What hydrogen releases upon burning depends on its environment and the type of burning it goes through. There are generally two ways hydrogen can burn: It can be used in nuclear fusion, in powerful reactions such as the ones that cause stars to burn, or it can combust on earth with the help of the oxygen-rich atmosphere. On earth, hydrogen can be found in many different substances, but pure hydrogen acts a particular way and only emits certain particles when burned.
Hydrogen is considered the most common chemical element in existence and is responsible for a large amount of the heat that exists in the universe. In nuclear reactions, especially those that power the sun and other stars, hydrogen is put under tremendous pressure until it releases a large amount of heat and light; it then reforms into other elements. The nuclear reaction uses up the hydrogen atom and fuses the leftover parts of several hydrogen atoms into a helium atom. This process actually changes depending on the size of the star, but helium is still the primary element produced. Other particles are also produced in smaller amounts, not unlike ashes left over from the nuclear fusion; these particles may eventually come together and create a neutron star after all the hydrogen and helium are gone.
Hydrogen as a Fuel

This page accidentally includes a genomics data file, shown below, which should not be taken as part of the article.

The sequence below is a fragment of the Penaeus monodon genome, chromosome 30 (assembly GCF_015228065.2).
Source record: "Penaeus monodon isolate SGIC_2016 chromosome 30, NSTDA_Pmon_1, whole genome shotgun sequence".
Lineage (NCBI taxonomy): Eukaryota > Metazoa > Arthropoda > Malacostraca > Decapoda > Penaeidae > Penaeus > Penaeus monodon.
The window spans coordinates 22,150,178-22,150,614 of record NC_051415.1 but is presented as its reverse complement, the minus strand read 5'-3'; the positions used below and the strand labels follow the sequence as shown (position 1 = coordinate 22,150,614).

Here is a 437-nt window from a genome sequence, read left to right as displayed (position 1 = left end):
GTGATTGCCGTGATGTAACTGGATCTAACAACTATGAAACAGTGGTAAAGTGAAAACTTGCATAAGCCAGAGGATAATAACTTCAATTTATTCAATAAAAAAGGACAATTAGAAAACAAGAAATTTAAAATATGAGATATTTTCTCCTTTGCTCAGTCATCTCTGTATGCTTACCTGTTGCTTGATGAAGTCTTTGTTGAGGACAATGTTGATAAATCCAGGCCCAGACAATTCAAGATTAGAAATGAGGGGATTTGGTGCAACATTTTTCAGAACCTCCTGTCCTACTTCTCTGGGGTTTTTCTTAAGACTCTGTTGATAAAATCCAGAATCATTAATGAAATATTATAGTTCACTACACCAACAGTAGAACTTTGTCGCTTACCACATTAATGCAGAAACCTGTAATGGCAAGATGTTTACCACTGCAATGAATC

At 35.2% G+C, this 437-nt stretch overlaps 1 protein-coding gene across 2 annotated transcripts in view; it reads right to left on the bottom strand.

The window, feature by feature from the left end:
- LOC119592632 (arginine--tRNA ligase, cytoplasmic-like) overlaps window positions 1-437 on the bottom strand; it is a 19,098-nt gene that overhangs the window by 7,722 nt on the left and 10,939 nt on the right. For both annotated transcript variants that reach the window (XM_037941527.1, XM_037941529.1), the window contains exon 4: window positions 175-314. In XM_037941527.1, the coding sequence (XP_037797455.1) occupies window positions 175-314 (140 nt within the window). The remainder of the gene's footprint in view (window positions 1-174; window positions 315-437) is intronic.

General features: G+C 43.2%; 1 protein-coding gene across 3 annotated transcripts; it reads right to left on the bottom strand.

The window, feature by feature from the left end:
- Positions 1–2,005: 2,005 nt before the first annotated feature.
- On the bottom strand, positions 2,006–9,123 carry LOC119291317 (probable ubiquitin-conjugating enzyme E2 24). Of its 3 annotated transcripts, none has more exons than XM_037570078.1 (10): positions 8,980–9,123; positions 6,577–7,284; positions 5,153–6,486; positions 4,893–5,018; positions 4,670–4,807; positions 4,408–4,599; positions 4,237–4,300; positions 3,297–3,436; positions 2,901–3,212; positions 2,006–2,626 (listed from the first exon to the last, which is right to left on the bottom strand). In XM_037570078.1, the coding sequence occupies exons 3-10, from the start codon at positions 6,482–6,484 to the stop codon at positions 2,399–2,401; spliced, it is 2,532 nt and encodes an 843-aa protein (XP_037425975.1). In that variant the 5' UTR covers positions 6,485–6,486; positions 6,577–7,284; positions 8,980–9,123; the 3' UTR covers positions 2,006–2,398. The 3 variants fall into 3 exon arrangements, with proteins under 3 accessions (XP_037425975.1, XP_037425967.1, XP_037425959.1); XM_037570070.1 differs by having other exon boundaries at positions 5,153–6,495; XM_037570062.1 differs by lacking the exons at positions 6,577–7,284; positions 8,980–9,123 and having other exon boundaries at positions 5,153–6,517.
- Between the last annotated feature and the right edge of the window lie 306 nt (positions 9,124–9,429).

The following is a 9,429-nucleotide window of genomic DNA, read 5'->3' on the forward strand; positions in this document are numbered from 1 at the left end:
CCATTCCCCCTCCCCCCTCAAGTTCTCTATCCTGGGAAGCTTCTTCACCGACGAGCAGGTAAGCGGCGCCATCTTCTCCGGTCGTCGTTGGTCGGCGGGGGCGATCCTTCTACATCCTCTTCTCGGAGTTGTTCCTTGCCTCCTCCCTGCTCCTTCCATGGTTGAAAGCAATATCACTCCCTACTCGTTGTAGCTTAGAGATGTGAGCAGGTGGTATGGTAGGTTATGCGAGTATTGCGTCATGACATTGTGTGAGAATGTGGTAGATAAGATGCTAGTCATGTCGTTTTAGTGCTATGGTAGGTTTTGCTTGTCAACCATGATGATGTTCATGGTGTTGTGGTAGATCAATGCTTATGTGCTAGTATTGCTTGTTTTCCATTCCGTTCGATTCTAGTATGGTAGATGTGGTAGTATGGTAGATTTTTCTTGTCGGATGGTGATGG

On earth, hydrogen does not go through the nuclear-reaction process at all unless forced to inside an atomic bomb. Instead, the atoms burn in a completely different way, similar to how hydrocarbon fuels burn, but in a purer form. Like the carbon-based fuels, pure hydrogen reacts with the air around it to combust and produces a large amount of heat as energy. Unlike the more common fuels, pure hydrogen does not leave behind many extra or contaminant particles.
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The most common substance resulting from hydrogen combustion is water. The hydrogen atoms mix with the oxygen atoms and create the essential H20 formula, resulting in a light residue of water that may escape as water vapor or condense on surfaces near where the hydrogen is burned. Of course, air is only partly oxygen and there are other elements in the atmosphere, most notably nitrogen. When hydrogen burns, it also burns the nitrogen, and can release various oxides of nitrogen into the air.
Oxides of nitrogen are dangerous particles that can help create acid rain and take part in other destructive cycles. But pure hydrogen is still heralded as a clean fuel, primarily because the amount of oxides it creates is minimal compared to that of fossil fuels, and hydrogen's main by-product, water, is harmless. The most difficult steps in tapping hydrogen as a fuel are finding it in its pure form and using the energy it produces efficiently. Many scientific processes are employed to extract pure hydrogen from the various substances it has bonded with on earth.